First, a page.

Prime Minister Yoshihide Suga and Bank of Japan Gov. Haruhiko Kuroda agreed Wednesday to remain in close contact and coordinate policy in their first meeting since the prime minister took office last week.
Kuroda told reporters following the meeting at the Prime Minister’s Office that there is “no change at all” to the BOJ’s stance on the accord reached with the administration of Suga’s predecessor, Shinzo Abe, in January 2013 that pledged monetary easing in pursuit of a 2 percent inflation target.
“I agreed with the prime minister that the government and the BOJ will continue to communicate sufficiently and proceed with policies in firm coordination,” Kuroda said.
Suga has promised to stick with Abe’s Abenomics policy mix that entails bold monetary easing by the BOJ, fiscal stimulus and structural reforms to spur growth.
“The government and the BOJ have fulfillled their respective roles, which turned out to be a plus for the economy,” Kuroda said of the 2013 accord. “We will continue to guide our policy based on this view.”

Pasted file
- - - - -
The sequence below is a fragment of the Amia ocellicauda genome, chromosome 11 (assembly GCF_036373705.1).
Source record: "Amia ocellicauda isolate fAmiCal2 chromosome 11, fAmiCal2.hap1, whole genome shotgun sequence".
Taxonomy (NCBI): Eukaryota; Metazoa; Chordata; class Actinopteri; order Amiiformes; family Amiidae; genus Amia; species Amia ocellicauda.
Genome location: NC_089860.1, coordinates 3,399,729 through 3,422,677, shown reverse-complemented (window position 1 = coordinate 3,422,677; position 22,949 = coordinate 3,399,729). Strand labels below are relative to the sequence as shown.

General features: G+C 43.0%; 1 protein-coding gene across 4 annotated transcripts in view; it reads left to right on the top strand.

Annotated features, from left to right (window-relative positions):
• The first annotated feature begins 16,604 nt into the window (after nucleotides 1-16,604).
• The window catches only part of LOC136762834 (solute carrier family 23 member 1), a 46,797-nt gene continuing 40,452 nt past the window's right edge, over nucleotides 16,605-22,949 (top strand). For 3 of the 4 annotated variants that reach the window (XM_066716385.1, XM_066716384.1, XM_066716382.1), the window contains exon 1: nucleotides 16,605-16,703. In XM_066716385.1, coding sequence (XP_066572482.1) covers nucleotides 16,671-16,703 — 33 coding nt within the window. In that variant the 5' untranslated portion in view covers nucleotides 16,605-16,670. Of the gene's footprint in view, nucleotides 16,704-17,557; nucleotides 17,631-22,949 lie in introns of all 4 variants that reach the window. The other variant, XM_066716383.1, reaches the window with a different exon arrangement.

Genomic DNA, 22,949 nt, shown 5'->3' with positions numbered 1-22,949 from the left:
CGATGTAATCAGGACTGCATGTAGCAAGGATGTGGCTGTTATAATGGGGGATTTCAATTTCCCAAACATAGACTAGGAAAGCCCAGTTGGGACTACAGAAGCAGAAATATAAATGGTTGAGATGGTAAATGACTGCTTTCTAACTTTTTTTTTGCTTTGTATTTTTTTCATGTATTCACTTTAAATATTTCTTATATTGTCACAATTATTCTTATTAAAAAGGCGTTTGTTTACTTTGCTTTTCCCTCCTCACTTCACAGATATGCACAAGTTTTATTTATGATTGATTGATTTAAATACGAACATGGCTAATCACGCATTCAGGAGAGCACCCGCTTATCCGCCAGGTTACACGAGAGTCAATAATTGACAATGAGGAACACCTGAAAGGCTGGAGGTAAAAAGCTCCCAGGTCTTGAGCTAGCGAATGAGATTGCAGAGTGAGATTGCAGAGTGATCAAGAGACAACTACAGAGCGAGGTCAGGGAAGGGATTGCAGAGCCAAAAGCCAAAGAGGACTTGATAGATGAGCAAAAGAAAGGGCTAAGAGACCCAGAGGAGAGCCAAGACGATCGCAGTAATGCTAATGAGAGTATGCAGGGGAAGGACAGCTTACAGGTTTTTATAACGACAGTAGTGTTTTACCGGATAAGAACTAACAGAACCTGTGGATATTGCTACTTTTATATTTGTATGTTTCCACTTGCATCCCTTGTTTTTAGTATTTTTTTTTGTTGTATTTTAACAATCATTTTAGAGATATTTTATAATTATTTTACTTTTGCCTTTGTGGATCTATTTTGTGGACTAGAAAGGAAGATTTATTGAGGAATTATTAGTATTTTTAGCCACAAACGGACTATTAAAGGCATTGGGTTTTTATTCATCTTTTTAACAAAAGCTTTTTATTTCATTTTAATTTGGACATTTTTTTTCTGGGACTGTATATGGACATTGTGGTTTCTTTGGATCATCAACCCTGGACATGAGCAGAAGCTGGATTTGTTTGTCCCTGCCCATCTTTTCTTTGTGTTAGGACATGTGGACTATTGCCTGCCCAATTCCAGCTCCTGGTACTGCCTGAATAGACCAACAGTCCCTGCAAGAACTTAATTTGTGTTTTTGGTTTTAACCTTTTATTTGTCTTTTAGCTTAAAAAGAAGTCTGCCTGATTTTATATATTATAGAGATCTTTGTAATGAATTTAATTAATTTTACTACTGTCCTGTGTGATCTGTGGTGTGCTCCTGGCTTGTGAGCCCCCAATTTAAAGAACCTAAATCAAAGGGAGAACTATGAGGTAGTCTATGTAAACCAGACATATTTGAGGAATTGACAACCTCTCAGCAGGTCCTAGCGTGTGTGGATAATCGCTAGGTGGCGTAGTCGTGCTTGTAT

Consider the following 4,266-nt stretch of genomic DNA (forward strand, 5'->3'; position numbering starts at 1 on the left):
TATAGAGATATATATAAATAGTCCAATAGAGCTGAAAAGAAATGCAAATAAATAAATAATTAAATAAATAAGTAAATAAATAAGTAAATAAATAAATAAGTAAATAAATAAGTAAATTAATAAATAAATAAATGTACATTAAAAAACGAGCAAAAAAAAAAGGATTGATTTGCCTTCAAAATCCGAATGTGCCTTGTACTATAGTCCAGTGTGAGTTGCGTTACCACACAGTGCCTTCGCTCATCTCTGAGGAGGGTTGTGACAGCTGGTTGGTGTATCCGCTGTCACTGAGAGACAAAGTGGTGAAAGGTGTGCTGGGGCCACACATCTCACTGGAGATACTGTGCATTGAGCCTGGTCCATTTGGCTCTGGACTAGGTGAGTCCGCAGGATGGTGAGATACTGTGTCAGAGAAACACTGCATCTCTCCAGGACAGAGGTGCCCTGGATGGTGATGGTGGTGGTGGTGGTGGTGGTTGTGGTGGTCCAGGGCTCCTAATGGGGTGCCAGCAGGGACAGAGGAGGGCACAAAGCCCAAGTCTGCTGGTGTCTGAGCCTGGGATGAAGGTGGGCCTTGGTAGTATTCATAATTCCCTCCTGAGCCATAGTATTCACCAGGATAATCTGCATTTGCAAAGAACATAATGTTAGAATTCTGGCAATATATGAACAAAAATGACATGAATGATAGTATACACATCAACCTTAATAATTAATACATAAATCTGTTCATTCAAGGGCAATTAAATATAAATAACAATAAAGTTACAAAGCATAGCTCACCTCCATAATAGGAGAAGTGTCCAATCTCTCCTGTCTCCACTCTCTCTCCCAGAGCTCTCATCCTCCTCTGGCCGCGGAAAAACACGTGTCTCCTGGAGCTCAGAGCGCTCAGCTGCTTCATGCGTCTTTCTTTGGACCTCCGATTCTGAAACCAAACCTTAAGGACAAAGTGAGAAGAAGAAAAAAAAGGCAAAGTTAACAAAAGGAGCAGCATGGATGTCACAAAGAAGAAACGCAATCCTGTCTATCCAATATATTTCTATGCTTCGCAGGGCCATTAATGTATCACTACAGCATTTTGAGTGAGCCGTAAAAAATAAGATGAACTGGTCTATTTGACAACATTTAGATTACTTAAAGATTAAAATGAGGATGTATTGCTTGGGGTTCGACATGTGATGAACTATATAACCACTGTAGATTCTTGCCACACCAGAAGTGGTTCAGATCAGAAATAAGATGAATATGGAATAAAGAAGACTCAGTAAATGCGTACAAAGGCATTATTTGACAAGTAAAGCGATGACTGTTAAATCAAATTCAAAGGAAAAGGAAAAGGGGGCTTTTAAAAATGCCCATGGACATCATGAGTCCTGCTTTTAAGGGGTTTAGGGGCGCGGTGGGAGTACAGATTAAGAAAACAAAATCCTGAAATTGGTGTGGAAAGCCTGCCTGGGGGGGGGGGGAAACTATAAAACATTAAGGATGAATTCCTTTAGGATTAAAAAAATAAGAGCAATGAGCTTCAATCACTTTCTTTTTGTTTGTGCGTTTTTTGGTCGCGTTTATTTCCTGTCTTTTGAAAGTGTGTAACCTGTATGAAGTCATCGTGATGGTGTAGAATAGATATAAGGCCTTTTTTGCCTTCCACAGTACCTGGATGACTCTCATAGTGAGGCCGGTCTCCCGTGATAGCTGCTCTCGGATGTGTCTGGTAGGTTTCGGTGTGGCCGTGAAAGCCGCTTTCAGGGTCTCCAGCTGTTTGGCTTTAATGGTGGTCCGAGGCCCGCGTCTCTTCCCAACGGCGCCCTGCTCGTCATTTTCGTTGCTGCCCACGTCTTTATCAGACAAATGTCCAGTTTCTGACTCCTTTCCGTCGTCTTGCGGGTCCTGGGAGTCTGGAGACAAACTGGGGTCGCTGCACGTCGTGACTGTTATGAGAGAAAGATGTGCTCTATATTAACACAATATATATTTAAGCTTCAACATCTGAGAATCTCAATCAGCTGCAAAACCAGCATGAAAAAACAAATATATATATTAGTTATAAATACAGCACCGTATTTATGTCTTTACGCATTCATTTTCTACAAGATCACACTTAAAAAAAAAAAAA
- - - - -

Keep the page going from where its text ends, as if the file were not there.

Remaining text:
Asked by a reporter about the yen’s rise against the U.S. dollar over the weekend, Kuroda said it is preferable that currency moves be stable and reflect fundamental economic conditions.
With its 2 percent inflation target seen as increasingly unattainable, the BOJ maintained its ultraeasy monetary policy as well as a series of steps for companies to cope with the coronavirus pandemic at a policy-setting meeting Thursday, a day after Suga took office and launched his Cabinet.